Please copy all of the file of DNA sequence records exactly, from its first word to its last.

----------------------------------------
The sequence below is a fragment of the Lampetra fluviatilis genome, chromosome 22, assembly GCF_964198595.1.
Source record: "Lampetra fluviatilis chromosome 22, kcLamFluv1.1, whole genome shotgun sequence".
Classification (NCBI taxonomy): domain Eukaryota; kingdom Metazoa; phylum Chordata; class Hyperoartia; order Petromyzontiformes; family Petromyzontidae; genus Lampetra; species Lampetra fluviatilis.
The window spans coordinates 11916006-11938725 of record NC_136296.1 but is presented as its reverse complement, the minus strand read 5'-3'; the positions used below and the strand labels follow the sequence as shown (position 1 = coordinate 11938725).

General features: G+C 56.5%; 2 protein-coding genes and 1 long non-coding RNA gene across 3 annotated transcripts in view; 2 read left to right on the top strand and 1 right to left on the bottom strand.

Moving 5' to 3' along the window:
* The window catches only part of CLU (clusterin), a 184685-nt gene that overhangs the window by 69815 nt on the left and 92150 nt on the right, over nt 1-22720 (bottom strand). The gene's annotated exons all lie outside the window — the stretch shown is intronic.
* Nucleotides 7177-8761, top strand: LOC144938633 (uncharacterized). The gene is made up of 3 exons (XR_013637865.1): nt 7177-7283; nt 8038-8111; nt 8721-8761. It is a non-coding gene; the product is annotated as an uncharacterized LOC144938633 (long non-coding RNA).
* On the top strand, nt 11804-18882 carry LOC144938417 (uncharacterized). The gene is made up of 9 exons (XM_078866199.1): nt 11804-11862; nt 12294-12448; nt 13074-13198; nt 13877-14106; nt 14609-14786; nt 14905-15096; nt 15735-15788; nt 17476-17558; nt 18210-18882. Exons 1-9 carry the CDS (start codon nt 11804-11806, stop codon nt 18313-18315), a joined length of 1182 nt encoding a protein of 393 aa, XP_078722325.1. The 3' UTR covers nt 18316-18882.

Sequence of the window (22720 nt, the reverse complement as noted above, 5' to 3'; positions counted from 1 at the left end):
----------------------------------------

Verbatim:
The sequence below is a fragment of the Lampetra fluviatilis genome, chromosome 22, assembly GCF_964198595.1.
Source record: "Lampetra fluviatilis chromosome 22, kcLamFluv1.1, whole genome shotgun sequence".
Classification (NCBI taxonomy): domain Eukaryota; kingdom Metazoa; phylum Chordata; class Hyperoartia; order Petromyzontiformes; family Petromyzontidae; genus Lampetra; species Lampetra fluviatilis.
The window spans coordinates 11916006-11938725 of record NC_136296.1 but is presented as its reverse complement, the minus strand read 5'-3'; the positions used below and the strand labels follow the sequence as shown (position 1 = coordinate 11938725).

General features: G+C 56.5%; 2 protein-coding genes and 1 long non-coding RNA gene across 3 annotated transcripts in view; 2 read left to right on the top strand and 1 right to left on the bottom strand.

Moving 5' to 3' along the window:
* The window catches only part of CLU (clusterin), a 184685-nt gene that overhangs the window by 69815 nt on the left and 92150 nt on the right, over nt 1-22720 (bottom strand). The gene's annotated exons all lie outside the window — the stretch shown is intronic.
* Nucleotides 7177-8761, top strand: LOC144938633 (uncharacterized). The gene is made up of 3 exons (XR_013637865.1): nt 7177-7283; nt 8038-8111; nt 8721-8761. It is a non-coding gene; the product is annotated as an uncharacterized LOC144938633 (long non-coding RNA).
* On the top strand, nt 11804-18882 carry LOC144938417 (uncharacterized). The gene is made up of 9 exons (XM_078866199.1): nt 11804-11862; nt 12294-12448; nt 13074-13198; nt 13877-14106; nt 14609-14786; nt 14905-15096; nt 15735-15788; nt 17476-17558; nt 18210-18882. Exons 1-9 carry the CDS (start codon nt 11804-11806, stop codon nt 18313-18315), a joined length of 1182 nt encoding a protein of 393 aa, XP_078722325.1. The 3' UTR covers nt 18316-18882.

Sequence of the window (22720 nt, the reverse complement as noted above, 5' to 3'; positions counted from 1 at the left end):